The problem of getting EC2 images to do what you want is quite significant, mostly I find the whole thing a bit flakey and with too many moving parts.
- When and what AMI to start
- Once started how to do you configure it from base to functional. Especially in a way that doesn’t become a vendor lock.
- How do you manage the massive sprawl of instances, inventory them and track your assets
- Monitoring and general life cycle management
- When and how do you shut them, and what cleanup is needed. Being billed by the hour means this has to be a consideration
These are significant problems and just a tip of the ice berg. All of the traditional aspects of infrastructure management – like Asset Management, Monitoring, Procurement – are totally useless in the face of the cloud.
A lot of work is being done in this space by tools like Pool Party, Fog, Opscode and many other players like the countless companies launching control panels, clouds overlaying other clouds and so forth. As a keen believer in Open Source many of these options are not appealing.
I want to focus on the 2nd step above here today and show how I pulled together a number of my Open Source projects to automate that. I built a generic provisioner that hopefully is expandable and usable in your own environments. The provisioner deals with all the interactions between Puppet on nodes, the Puppet Master, the Puppet CA and the administrators.
<rant> Sadly the activity in the Puppet space is a bit lacking in the area of making it really easy to get going on a cloud. There are suggestions on the level of monitoring syslog files from a cronjob and signing certificates based on that. Really. It’s a pretty sad state of affairs when that’s the state of the art.
Not trying to have a general Puppet Bashing session here but I think it’s quite defining of the 2 user bases that Cloud readiness is such an after thought so far in Puppet and its community. </rant>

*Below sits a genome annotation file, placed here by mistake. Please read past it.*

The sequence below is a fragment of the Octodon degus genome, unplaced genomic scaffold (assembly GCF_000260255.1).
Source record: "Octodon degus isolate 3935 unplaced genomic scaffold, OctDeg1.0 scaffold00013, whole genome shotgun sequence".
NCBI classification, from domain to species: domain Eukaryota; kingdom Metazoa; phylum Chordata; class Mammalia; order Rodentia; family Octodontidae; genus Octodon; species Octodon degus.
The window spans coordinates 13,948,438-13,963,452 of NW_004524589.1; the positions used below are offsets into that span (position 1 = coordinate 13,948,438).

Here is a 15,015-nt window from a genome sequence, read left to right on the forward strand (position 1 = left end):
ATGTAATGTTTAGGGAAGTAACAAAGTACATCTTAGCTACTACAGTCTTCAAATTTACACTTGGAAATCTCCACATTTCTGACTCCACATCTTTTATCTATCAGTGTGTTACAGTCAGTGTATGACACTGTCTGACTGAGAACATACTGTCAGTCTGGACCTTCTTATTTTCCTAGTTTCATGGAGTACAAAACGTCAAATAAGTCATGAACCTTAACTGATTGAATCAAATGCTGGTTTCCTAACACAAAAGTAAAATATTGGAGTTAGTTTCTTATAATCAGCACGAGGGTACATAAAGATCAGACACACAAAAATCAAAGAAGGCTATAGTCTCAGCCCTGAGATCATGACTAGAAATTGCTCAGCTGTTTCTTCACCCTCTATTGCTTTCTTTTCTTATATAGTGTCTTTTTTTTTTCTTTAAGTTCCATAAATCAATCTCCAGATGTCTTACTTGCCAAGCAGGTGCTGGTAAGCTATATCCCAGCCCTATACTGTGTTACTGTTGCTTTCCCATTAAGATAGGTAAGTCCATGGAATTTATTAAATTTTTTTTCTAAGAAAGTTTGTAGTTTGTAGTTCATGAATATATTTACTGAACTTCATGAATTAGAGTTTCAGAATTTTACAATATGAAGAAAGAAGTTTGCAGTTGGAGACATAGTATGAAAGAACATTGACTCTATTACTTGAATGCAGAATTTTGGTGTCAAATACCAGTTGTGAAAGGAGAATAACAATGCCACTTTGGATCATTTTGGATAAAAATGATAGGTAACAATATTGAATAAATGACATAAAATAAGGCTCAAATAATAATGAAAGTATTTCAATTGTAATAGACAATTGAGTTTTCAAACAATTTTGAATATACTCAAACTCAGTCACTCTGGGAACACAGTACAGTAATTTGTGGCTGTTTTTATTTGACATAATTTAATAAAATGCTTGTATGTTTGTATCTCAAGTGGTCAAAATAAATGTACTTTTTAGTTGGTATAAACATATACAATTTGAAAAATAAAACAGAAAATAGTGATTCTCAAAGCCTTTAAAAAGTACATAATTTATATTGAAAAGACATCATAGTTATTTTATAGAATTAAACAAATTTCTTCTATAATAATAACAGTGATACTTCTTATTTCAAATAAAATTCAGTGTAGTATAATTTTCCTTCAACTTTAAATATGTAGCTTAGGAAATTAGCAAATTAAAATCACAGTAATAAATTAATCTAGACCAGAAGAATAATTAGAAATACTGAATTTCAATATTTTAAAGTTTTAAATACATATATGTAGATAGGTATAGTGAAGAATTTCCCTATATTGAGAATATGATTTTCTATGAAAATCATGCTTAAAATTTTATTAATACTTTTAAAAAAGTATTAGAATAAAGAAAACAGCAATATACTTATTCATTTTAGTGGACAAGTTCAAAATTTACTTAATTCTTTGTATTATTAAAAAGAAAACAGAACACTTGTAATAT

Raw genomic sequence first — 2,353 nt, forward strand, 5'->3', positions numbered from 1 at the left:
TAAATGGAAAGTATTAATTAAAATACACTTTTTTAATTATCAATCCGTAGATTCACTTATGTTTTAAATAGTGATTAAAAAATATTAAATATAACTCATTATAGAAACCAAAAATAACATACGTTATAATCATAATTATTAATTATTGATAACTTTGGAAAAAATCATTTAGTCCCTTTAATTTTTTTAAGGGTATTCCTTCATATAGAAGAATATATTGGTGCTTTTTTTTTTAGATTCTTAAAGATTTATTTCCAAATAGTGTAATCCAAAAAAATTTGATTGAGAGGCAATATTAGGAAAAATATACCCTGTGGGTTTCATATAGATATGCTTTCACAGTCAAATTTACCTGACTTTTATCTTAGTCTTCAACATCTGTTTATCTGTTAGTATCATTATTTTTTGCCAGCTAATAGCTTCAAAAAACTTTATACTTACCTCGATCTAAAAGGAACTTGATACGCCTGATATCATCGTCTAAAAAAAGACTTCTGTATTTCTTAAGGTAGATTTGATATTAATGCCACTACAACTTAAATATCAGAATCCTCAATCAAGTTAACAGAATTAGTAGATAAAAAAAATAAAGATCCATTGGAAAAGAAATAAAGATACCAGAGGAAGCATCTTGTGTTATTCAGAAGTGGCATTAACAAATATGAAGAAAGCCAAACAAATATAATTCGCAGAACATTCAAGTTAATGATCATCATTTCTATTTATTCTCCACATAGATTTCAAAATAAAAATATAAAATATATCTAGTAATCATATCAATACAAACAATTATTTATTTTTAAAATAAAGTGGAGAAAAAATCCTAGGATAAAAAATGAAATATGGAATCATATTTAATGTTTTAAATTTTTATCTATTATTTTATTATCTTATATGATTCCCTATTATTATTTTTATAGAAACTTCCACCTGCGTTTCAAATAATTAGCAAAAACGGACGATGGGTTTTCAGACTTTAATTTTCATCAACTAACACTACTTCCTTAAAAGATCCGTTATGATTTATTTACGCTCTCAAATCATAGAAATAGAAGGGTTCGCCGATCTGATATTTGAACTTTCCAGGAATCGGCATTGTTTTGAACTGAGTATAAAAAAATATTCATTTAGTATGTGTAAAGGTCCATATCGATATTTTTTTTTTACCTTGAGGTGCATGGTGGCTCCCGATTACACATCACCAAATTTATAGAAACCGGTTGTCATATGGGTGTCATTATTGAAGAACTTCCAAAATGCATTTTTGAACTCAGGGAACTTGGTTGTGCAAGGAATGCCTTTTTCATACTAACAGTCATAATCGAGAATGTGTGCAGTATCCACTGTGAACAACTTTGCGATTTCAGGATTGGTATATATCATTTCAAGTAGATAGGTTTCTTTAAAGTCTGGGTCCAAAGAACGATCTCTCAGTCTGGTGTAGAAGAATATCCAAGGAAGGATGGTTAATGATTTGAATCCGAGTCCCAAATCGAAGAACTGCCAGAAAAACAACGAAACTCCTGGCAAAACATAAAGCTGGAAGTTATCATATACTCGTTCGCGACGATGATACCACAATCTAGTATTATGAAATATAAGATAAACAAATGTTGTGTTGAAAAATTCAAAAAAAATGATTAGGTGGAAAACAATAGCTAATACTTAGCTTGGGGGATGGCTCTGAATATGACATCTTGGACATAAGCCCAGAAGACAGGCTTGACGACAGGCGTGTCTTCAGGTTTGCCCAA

My basic needs are that instances all start in the same state, I just want 1 base AMI that I massage into the desired final state. Most of this work has to be done by Puppet so it’s repeatable. Driving this process will be done by MCollective.
I bootstrap the EC2 instances using my EC2 Bootstrap Helper and I use that to install MCollective with just a provision agent. It configures it and hook it into my collective.
From there I have the following steps that need to be done:
- Pick a nearby Puppet Master, perhaps using EC2 Region or country as guides
- Set up the host – perhaps using /etc/hosts – to talk to the right master
- Revoke and clean any old certs for this hostname on all masters
- Instruct the node to create a new CSR and send it to its master
- Sign the certificate
- Run my initial bootstrap Puppet environment, this sets up some hard to do things like facts my full build needs
- Run the final Puppet run in my normal production environment.
- Notify me using XMPP, Twitter, Google Calendar, Email, Boxcar and whatever else I want of the new node
This is a lot of work to be done on every node. And more importantly it’s a task that involves many other nodes like puppet masters, notifiers and so forth. It has to adapt dynamically to your environment and not need reconfiguring when you get new Puppet Masters. It has to deal with new data centers, regions and countries without needing any configuration or even a restart. It has to happen automatically without any user interaction so that your auto scaling infrastructure can take care of booting new instances even while you sleep.
The provisioning system I wrote does just this. It follows the above logic for any new node and is configurable for which facts to use to pick a master and how to notify you of new systems. It adapts automatically to your ever changing environments thanks to discovery of resources. The actions to perform on the node are easily pluggable by just creating an agent that complies to the published DDL like the sample agent.
You can see it in action in the video below. I am using Amazon’s console to start the instance, you’d absolutely want to automate that for your needs. You can also see it direct on blip.tv here. For best effect – and to be able to read the text – please fullscreen.
Past this point my Puppet runs are managed by my MCollective Puppet Scheduler.
While this is all done using EC2 nothing prevents you from applying these same techniques to your own data center or non cloud environment.
Hopefully this shows that you can wrap all the logic needed to do very complex interactions with systems that are perhaps not known for their good reusable API’s in simple to understand wrappers with MCollective, exposing those systems to the network at large with APIs that can be used to reach your goals.
The various bits of open source I used here are: